Sunday, September 7, 2008
TIFF 2008: Me and Orson Welles
Me and Orson Welles (U.K., 2008) directed by Richard Linklater, (AMC Theatre 3) based on the novel by Robert Kaplow (107 minutes)
Utterly charming and intimate and a terrific way to start the festival on my first day after the disappointment of Burn after Reading. It depicts one week in the life of Orson Welles (played brilliantly by the English theatre actor Christian McKay) and an aspiring young teenage actor named Richard Samuels (Zac Efron of Highschool Musical 1 and 2 fame) as Welles prepares for the premiere of a production of Shakespeare's Julius Caesar at the revolutionary Mercury Theatre in New York in November of 1937. The photo above is taken from that 1937 production with Welles as Brutus and Arthur Andersen as Lucius, the role that Efron plays in the production.
I thought to myself, with a laugh, that my 11 soon-to-be-12 year old will be sooo angry with me as the actor Zac Efron was at the screening and spoke briefly before the film. And he was surprisingly good as the ambitious actor who finagles his way into the production and clashes with Welles over his infatuation with Sonja (Claire Danes), a lovely Vassar girl and Welles' right hand "man" in the theatre who can operate with the best of them to get her own way. Welles, monstrous ego and all, finds a way to eliminate the boy from the production after the opening night despite the boy's loyalty and constancy because he dares to challenge Welles.
Mckay, who was in a one man show in New York about Welles where Linklater found him, plays him as a charming, irascible, devious, hot tempered, brilliant egomaniac who manipulates everyone around him - from the troupe of Mercury Theatre actors, investors, various paramours, to his deceived and pregnant wife Virginia.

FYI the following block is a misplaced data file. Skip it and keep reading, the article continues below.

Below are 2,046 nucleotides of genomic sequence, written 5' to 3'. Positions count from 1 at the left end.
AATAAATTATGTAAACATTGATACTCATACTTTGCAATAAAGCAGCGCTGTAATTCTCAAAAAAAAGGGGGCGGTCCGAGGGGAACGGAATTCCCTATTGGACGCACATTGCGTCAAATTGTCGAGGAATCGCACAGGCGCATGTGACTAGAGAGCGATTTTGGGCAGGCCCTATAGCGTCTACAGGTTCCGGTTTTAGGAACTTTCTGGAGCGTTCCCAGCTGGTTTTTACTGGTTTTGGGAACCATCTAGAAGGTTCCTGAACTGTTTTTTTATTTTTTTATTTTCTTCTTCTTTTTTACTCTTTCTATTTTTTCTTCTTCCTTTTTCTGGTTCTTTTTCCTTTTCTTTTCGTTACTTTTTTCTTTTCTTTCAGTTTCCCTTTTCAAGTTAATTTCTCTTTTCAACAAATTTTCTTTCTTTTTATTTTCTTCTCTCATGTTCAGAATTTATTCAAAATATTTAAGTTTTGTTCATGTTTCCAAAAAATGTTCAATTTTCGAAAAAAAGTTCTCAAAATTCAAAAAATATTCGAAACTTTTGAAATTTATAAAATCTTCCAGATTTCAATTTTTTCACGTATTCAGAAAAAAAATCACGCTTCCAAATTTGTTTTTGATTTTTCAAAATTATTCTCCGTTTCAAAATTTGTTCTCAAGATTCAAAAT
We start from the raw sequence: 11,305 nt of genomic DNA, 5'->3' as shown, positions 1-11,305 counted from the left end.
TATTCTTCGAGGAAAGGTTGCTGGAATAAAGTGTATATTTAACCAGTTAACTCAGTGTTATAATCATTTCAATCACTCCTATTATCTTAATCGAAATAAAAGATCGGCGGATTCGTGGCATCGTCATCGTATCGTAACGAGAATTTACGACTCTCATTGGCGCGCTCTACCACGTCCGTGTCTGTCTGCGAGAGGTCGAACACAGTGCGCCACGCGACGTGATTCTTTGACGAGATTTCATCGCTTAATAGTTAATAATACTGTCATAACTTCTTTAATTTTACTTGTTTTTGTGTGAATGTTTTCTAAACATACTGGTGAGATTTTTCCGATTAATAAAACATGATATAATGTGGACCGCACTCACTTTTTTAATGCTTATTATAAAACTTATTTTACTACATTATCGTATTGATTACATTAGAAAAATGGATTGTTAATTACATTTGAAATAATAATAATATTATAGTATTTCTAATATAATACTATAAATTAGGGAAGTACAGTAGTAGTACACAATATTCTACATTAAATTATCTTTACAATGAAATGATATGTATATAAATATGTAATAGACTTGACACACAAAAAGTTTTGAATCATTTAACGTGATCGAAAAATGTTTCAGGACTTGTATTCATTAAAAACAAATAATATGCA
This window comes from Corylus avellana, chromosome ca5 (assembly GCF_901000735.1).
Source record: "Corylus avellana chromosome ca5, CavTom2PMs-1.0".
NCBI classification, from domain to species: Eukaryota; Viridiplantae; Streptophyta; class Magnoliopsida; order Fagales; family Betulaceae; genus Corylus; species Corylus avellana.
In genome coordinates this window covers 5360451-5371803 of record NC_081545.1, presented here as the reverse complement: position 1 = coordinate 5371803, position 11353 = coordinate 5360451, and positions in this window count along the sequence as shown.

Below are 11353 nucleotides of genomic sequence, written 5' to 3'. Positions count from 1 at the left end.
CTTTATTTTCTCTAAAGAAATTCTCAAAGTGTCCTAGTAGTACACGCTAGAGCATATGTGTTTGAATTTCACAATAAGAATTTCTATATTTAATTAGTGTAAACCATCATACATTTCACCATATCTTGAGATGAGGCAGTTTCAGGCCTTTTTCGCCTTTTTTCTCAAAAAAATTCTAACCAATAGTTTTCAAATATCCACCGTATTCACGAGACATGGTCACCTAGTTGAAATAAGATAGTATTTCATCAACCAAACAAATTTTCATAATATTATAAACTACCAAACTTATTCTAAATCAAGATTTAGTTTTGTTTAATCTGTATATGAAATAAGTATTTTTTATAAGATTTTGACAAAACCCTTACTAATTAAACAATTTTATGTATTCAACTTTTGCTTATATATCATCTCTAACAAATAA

The costumes and New York scenes are picture perfect ... perhaps too much so? It lacks that gritty quality that a New York street has no matter when it is meant to be staged. Everything is clean and shiny and the clothes well pressed and everything just so. Surprisingly, none of it was shot in New York but on a stage in England which Linklater revealed at the screening.
Linklater was friendly and eloquent despite a couple of feeble questions from the audience. McKay was charming and lovely and a perfect evocation of the young Welles. He spoke about resisting the constant comparisons to the young Welles whom he once thought of as a "fat failure".
Friendly Torontonian that I am, I failed to acknowledge the hello that the author of the book of the same name, Robert Kaplow, made when he sat down beside me in the theatre. I had no idea who he was but he violated TIFF etiquette so he caught me off guard. Generally you do not sit beside another filmgoer if the theatre is not crowded (it wasn't) especially if the filmgoer is female. Chilly Canadian that I am I failed to acknowledge his greeting and felt doubly foolish when the director introduced him from the front where he was addressing the audience. Oh well, that will learn me to be stuck up ...